Democrats are counting on strong support from suburban voters, especially women, to help fuel a possible victory in November. Currently, suburbanites are more favorable toward Biden than they were toward Clinton in May 2016, with Biden at 50 percent favorable compared with 38 percent who were favorable toward Clinton then.
The difference is evident among both suburban women (56 percent say they are favorable of Biden now, 42 percent were favorable of Clinton then) and suburban men (43 percent vs. 33 percent).
Among Hispanics, whose votes are crucial to Democrats’ hopes, Biden is viewed less favorably today than was Clinton in May 2016. Four years ago, Clinton was viewed favorably by 76 percent of Hispanics. Today, 56 percent see Biden favorably. During the primary season, Biden sometimes fared poorly among Hispanics compared with his rival Sen. Bernie Sanders (I-Vt.)
It is on a range of personal attributes that Biden’s standing solidifies. Nearly half (48 percent) see Biden as honest and trustworthy, compared with 35 percent for Trump. On the question of empathy, Biden is viewed slightly negatively overall, with 45 percent saying he “understands the problems of people like you” and 49 percent saying he does not. Yet Trump fares worse at 38 percent saying he does and 61 saying he does not.
Biden also rates higher than Trump on whether he has the personality and temperament to be president and whether he has the mental sharpness to serve as president. In both cases, a narrow majority say yes for Biden while a narrow majority say Trump does not have the mental sharpness needed and a larger majority say he lacks the proper personality and temperament.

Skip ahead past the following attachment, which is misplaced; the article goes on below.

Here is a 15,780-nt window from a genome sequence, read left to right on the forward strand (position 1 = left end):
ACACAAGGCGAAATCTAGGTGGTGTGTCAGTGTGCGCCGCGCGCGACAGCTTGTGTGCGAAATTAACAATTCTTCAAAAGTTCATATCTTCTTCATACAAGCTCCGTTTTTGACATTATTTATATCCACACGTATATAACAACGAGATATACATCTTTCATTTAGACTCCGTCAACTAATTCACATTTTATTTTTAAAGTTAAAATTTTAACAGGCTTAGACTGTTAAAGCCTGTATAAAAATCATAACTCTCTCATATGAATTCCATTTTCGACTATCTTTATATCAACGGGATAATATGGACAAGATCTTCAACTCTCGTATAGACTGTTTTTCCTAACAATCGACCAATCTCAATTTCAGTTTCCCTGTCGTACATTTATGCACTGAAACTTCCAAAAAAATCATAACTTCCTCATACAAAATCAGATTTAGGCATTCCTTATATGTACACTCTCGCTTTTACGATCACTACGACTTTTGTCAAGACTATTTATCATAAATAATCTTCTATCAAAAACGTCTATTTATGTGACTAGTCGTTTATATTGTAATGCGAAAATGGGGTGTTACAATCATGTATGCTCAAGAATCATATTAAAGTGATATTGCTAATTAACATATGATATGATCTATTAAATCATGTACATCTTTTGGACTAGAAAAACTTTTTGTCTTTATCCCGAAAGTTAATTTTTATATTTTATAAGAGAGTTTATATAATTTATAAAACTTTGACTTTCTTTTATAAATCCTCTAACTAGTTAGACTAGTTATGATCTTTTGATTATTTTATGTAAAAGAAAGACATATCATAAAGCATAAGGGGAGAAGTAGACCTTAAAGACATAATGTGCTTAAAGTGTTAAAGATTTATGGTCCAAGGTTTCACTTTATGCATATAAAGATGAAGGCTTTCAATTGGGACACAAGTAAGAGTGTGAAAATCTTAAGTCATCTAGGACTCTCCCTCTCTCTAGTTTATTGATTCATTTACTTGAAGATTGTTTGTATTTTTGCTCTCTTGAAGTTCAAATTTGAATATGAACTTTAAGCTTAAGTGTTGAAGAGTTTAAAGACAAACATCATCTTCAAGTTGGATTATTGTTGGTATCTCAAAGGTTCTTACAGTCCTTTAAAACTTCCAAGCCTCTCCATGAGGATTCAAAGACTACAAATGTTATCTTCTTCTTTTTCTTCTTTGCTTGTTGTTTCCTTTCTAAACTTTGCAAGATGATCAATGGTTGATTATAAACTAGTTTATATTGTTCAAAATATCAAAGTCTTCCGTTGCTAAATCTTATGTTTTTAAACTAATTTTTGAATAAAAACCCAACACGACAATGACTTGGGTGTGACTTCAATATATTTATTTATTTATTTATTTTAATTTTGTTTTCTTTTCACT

Trump scores slightly better on the question of whether he is a strong leader, with 50 percent saying yes and 49 percent saying no. For Biden, 43 percent see him as a strong leader while 49 percent do not.
Senior citizen voters helped propel Trump in 2016, and the poll underscores how the group’s differing assessment of the 2020 matchup has complicated his chances in November. Four years ago, Trump won seniors by 7 points, 52 percent to 45 percent, according to network exit polls. In the Post-ABC survey, Biden has the edge among older registered voters by 10 points, 54 percent to 44 percent.
Trump also carried white women in 2016 by a margin of nine points according to exit polling, although other estimates find a narrower margin. The Post-ABC poll shows Biden at 51 percent to Trump’s 45 percent, a narrow edge.
Biden holds a 2-1 lead among voters under age 40, a bigger margin than Clinton’s in 2016. But those younger voters are both far less enthusiastic about supporting Biden and less likely to turn out to vote than older Biden backers.
Trump has the edge among voters in the South while Biden leads in the Northeast and the West. A subsample in the new poll that includes registered voters in Michigan, Pennsylvania, Wisconsin, Ohio and Iowa shows a tight contest across those states, with Biden at 51 percent and Trump at 46 percent.
The Post-ABC poll was conducted May 25-28 by phone among a random national sample of 1,001 adults, with 75 percent of interviews conducted by cellphone. The margin of sampling error for overall results is plus or minus 3.5 percentage points; the error margin is four points for the sample of 835 registered voters.
Scott Clement contributed to this report.